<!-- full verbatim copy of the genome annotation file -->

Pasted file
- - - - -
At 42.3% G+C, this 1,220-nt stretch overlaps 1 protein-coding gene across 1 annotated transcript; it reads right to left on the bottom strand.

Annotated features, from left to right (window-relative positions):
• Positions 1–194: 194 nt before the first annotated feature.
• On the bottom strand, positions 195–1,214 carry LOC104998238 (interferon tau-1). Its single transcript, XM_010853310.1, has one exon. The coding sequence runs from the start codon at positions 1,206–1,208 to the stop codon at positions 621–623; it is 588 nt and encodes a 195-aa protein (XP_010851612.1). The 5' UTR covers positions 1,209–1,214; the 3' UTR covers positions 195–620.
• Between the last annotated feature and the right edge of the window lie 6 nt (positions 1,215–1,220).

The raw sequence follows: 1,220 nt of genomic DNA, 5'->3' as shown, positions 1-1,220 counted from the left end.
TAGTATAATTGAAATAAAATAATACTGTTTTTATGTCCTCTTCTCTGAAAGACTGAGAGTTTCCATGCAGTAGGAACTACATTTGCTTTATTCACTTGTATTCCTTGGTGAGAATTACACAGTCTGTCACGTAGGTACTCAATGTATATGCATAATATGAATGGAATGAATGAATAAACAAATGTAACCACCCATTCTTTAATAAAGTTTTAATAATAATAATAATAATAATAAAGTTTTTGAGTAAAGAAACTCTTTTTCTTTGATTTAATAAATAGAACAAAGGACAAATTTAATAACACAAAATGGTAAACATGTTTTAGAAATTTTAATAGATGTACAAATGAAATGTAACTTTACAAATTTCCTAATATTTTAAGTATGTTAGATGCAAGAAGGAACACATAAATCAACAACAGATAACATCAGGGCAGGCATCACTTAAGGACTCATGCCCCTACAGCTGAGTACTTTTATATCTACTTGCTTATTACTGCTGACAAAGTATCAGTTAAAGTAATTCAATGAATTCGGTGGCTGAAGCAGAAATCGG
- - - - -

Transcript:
At 42.3% G+C, this 1,220-nt stretch overlaps 1 protein-coding gene across 1 annotated transcript; it reads right to left on the bottom strand.

Annotated features, from left to right (window-relative positions):
• Positions 1–194: 194 nt before the first annotated feature.
• On the bottom strand, positions 195–1,214 carry LOC104998238 (interferon tau-1). Its single transcript, XM_010853310.1, has one exon. The coding sequence runs from the start codon at positions 1,206–1,208 to the stop codon at positions 621–623; it is 588 nt and encodes a 195-aa protein (XP_010851612.1). The 5' UTR covers positions 1,209–1,214; the 3' UTR covers positions 195–620.
• Between the last annotated feature and the right edge of the window lie 6 nt (positions 1,215–1,220).

The raw sequence follows: 1,220 nt of genomic DNA, 5'->3' as shown, positions 1-1,220 counted from the left end.
TAGTATAATTGAAATAAAATAATACTGTTTTTATGTCCTCTTCTCTGAAAGACTGAGAGTTTCCATGCAGTAGGAACTACATTTGCTTTATTCACTTGTATTCCTTGGTGAGAATTACACAGTCTGTCACGTAGGTACTCAATGTATATGCATAATATGAATGGAATGAATGAATAAACAAATGTAACCACCCATTCTTTAATAAAGTTTTAATAATAATAATAATAATAATAAAGTTTTTGAGTAAAGAAACTCTTTTTCTTTGATTTAATAAATAGAACAAAGGACAAATTTAATAACACAAAATGGTAAACATGTTTTAGAAATTTTAATAGATGTACAAATGAAATGTAACTTTACAAATTTCCTAATATTTTAAGTATGTTAGATGCAAGAAGGAACACATAAATCAACAACAGATAACATCAGGGCAGGCATCACTTAAGGACTCATGCCCCTACAGCTGAGTACTTTTATATCTACTTGCTTATTACTGCTGACAAAGTATCAGTTAAAGTAATTCAATGAATTCGGTGGCTGAAGCAGAAATCGG